But the general rule is that pet people would prefer a female, while a breeder would generally want to get more males, but this varies on circumstance.

One example I have, is an awesome offer I received for a male of a Diplocentrus sp. I was offered value way in excess of the value of the scorpion, because he needed a male to breed. I've also gotten lucky collecting, and found males that breeders needed. So I wouldn't get too disappointed with getting a male. I would just look for a breeder that needs it. Maybe then you could trade for some slings of a new specie, or an extra female from the breeder. Males can have greater value sometimes too!
 

AzJohn

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Worth is relative. As pets, females are generally worth more.

When you get to breeders though, it's a whole other ball game. What is needed to breed is the most valuable. So lets say you want to have a breeding pair of your scorpion.

You have one female already. You may want to have more females, but what you really need is a male to breed. So for you at that point, getting a male would be the most valued.

This issue is further complicated by how and by whom they are collected. In some species, the males will wonder looking for a mate, etc., while the females may tend to stay in the burrows. In this case, collectors may only have mostly males.

Another possibility is that males are wondering and taking refuge where they can before the day starts. If a collector is only turning over large rocks, they may find mostly females.

On top of all of this, when bred, there are sometimes more males or females.

So as you can see, there is a lot of issues to consider when comparing value.

But the general rule is that pet people would prefer a female, while a breeder would generally want to get more males, but this varies on circumstance.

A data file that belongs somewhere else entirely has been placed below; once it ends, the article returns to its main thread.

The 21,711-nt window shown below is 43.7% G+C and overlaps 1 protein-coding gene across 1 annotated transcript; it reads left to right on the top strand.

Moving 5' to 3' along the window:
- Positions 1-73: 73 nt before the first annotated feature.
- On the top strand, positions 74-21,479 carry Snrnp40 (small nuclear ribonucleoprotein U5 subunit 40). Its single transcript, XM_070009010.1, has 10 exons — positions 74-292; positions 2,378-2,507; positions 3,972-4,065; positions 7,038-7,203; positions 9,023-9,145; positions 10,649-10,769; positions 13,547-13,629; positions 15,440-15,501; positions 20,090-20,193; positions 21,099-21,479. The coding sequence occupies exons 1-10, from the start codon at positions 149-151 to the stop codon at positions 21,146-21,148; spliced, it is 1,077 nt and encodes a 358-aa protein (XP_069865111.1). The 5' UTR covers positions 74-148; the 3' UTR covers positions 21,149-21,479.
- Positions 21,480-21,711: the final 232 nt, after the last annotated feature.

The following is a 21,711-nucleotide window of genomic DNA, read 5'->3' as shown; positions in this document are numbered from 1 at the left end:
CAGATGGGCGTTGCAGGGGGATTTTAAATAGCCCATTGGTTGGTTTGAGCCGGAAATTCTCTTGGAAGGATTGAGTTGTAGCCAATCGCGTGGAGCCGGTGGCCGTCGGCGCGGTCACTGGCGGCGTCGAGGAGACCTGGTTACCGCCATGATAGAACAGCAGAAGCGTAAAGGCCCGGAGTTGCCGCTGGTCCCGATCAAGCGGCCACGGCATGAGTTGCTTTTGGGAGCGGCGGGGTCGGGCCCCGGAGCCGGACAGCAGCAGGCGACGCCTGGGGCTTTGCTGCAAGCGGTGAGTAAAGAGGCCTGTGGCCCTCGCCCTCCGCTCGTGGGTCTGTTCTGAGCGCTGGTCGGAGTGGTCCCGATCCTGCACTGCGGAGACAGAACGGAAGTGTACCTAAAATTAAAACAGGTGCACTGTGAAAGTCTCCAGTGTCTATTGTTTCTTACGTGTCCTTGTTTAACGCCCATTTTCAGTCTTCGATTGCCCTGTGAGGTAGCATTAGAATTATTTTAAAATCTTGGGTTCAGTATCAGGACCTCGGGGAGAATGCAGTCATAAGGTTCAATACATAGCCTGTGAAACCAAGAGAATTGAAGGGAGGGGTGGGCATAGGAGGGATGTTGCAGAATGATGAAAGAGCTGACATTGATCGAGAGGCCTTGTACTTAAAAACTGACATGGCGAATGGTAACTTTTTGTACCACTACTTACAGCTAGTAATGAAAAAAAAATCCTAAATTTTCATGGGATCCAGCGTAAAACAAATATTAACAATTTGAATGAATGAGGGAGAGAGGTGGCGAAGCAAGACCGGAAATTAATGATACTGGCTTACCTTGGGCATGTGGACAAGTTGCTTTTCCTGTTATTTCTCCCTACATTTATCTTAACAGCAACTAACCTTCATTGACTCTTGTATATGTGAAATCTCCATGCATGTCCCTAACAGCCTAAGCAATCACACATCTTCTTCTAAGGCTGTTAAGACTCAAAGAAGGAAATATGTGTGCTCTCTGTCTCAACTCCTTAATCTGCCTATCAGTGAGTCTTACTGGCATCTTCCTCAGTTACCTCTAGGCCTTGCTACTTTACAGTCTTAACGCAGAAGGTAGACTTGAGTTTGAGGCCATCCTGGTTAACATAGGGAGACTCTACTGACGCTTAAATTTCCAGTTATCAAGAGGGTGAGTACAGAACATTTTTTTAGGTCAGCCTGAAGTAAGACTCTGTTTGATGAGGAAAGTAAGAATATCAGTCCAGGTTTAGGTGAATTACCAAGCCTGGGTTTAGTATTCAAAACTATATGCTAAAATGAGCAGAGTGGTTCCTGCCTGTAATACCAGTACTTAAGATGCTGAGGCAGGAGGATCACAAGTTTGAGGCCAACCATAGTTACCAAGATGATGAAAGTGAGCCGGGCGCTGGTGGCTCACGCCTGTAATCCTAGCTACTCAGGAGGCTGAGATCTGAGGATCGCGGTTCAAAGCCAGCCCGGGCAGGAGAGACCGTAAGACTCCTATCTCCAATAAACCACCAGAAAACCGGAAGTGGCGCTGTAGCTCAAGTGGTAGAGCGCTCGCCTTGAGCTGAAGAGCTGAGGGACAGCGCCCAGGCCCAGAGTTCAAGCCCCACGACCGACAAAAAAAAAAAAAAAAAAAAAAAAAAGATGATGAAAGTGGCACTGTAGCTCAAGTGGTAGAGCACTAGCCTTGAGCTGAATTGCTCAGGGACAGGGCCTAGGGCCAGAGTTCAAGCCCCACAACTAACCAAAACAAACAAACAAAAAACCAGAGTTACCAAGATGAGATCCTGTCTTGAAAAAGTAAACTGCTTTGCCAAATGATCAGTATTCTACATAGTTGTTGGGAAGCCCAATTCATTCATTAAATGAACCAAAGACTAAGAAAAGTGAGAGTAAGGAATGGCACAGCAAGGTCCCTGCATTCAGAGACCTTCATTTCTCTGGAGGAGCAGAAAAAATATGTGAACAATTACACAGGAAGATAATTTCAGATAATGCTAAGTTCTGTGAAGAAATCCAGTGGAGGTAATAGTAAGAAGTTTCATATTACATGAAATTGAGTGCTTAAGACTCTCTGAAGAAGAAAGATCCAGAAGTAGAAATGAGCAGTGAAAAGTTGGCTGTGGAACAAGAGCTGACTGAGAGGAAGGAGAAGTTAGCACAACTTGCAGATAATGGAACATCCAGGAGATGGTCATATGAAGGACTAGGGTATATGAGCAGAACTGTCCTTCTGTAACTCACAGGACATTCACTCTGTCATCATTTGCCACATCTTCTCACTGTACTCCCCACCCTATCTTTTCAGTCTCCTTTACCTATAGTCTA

One example I have, is an awesome offer I received for a male of a Diplocentrus sp. I was offered value way in excess of the value of the scorpion, because he needed a male to breed. I've also gotten lucky collecting, and found males that breeders needed. So I wouldn't get too disappointed with getting a male. I would just look for a breeder that needs it. Maybe then you could trade for some slings of a new specie, or an extra female from the breeder. Males can have greater value sometimes too!
In addition some species have a higher ratio of one sexed compared to others. Take Rhopalurus pintoi, I recieved a nice sized order and all of them were female. The species is very heavy on females.
 

Nomadinexile

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On top of all of this, when bred, there are sometimes more males or females.
In addition some species have a higher ratio of one sexed compared to others. Take Rhopalurus pintoi, I recieved a nice sized order and all of them were female. The species is very heavy on females.
That's what I was trying to say! :D

See OP, John would value some M R. pintoi right now! :)
 

VinceC

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Wow thanks for taking the time to go so in depth on all the factors and variables that are to be considered :clap:

You guys rock, cheers :worship: